Irish Airbnb warned about Revenue declarations

Advisers Taxback.com says ‘unsuspecting and/or unknowing hosts will face penalties’

Whether someone lets out rooms once or a 100 times, the Revenue can get their data from Airbnb. Photograph: Nick Bradshaw

Whether someone lets out rooms once or a 100 times, the Revenue can get their data from Airbnb. Photograph: Nick Bradshaw

 

Some Airbnb hosts face potential tax penalties because they do not know that they must declare the income to the Revenue, experts warn.

Last year Irish people earned a total of €115 million from letting part or all of their homes to visitors through Airbnb. The accommodation agent lists almost 23,000 people in the Republic.

Advisers Taxback. com says that comparing their figures with those recently released for Airbnb’s Irish business suggest that some of its hosts are not informing the Revenue, despite the accommodation letting company’s best efforts to tell people of their obligations.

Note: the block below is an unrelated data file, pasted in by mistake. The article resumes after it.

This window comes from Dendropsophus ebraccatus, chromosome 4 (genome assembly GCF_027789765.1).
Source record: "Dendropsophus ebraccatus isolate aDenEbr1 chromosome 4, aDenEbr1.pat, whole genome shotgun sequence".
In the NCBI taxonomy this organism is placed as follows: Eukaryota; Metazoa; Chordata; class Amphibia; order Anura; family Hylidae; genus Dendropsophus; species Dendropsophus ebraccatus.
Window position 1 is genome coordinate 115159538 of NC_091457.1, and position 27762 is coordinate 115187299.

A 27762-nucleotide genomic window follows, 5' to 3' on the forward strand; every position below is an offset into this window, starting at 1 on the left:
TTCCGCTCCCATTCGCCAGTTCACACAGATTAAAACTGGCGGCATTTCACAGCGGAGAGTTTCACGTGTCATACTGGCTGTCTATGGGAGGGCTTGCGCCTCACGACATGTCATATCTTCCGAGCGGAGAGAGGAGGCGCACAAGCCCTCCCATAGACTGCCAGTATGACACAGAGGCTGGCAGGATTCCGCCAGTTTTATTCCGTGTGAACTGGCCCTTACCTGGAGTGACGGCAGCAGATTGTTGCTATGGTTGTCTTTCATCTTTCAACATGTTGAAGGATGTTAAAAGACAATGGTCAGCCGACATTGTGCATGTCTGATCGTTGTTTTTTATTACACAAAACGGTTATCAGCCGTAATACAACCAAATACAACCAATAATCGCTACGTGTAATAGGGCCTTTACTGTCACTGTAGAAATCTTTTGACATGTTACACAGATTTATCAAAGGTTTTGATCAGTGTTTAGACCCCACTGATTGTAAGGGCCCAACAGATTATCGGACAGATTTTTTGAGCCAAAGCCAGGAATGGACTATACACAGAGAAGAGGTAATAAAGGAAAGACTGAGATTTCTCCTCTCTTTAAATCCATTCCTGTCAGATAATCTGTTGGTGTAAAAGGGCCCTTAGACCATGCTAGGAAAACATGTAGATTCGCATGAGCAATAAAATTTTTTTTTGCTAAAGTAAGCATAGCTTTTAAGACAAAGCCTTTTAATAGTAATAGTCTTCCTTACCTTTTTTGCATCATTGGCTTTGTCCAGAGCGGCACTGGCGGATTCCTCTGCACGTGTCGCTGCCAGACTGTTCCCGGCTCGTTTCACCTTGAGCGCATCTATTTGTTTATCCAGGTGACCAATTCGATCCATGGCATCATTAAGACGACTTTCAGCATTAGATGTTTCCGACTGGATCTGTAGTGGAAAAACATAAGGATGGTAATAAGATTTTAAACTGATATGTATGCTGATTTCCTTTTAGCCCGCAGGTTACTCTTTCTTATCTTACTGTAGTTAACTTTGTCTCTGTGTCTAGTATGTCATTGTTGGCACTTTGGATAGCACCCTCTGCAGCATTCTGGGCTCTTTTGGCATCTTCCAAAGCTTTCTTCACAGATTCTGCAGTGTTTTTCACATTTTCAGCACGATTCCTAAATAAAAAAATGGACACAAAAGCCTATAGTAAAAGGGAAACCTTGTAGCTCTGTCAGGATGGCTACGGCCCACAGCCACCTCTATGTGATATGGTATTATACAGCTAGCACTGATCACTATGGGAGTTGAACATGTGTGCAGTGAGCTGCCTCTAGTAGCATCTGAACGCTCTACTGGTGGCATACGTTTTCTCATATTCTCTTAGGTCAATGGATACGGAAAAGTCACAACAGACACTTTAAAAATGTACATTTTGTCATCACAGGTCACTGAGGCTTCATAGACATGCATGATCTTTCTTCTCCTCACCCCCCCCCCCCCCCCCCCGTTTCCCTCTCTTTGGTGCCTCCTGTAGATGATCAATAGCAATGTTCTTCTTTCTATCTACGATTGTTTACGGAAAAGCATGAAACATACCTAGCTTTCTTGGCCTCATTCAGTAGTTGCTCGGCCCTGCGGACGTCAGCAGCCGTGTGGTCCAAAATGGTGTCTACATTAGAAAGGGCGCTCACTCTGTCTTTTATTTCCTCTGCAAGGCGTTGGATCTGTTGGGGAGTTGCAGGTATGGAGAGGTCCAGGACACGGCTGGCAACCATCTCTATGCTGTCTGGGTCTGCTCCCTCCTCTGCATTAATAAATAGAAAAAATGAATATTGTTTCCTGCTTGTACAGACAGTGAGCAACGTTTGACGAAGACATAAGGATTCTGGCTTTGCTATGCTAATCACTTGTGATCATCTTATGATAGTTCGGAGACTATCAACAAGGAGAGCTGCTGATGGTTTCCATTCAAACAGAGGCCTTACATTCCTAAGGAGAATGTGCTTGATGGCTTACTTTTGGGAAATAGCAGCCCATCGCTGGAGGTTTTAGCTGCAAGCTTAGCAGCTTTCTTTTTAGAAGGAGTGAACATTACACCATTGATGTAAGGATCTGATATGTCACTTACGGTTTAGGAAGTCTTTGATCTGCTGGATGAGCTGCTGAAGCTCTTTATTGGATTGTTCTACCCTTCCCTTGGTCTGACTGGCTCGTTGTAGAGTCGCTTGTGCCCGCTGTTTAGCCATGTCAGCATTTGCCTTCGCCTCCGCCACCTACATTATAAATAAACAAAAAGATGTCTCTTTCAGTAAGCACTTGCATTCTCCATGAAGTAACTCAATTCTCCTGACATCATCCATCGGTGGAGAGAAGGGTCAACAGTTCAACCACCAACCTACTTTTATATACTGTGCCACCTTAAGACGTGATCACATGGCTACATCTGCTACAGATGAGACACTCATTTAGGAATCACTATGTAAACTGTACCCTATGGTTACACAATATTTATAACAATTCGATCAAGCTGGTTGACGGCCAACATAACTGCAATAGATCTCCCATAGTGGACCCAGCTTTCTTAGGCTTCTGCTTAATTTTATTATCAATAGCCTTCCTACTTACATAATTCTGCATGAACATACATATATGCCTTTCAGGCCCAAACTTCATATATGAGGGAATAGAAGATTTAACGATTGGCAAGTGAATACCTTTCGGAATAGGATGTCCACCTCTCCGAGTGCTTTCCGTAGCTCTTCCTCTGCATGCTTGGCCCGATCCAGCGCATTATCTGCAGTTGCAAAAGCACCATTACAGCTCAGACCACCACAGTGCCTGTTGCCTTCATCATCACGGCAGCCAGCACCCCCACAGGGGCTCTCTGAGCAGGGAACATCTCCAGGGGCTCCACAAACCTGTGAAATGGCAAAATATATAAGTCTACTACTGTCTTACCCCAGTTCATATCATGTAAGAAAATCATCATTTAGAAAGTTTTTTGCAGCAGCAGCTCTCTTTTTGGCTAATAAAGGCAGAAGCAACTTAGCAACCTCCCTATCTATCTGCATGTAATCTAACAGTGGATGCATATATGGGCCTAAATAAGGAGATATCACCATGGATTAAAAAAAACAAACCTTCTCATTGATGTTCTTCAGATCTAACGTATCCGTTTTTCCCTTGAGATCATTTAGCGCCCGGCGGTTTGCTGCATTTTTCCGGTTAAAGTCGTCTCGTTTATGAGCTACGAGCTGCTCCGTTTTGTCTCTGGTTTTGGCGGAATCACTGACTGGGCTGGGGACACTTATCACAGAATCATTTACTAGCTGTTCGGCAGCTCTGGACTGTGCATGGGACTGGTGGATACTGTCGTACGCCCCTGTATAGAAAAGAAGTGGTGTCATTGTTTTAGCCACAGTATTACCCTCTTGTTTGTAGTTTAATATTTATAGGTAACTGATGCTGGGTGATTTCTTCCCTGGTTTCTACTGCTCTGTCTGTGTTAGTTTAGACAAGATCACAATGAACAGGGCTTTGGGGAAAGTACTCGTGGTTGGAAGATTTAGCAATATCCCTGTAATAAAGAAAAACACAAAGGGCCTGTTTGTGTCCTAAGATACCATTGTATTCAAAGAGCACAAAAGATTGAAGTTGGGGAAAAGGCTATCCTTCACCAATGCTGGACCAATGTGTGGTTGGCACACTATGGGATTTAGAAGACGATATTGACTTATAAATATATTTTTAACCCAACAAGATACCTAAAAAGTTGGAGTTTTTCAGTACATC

Taxback believes that while “professional” hosts are more likely to keep their affairs up to date, those who let their homes or rooms out less frequently are slower at coming forward.

Barry Flanagan, Taxback director, said that evidence led the company to believe that not enough hosts were declaring this income to the Revenue “quite probably” because they did not know that they had to do so.

“This is despite Airbnb themselves highlighting this,” he said. “Our concern is that this level of non-compliance will draw the attention of Revenue, as Airbnb report this income to Revenue annually, and unsuspecting and/or unknowing hosts will be hit with penalties and punishment as a result.”

File returns

Irish people who let accommodation on Airbnb earn an average of €3,500 a year from this. Those who use Taxback to file returns to the Revenue claimed €7,609 in reliefs last year.

Mr Flanagan said that this indicated that they make well above the average and are thus the more “professional” hosts.

However, he warned that whether someone lets out rooms once or a 100 times, the Revenue can get their data from Airbnb.

He pointed out that there were large numbers of costs that hosts could deduct from their Airbnb earnings, including such things as electricity, broadband, gas, fees paid to Airbnb, cleaning and mortgage and rent expenses.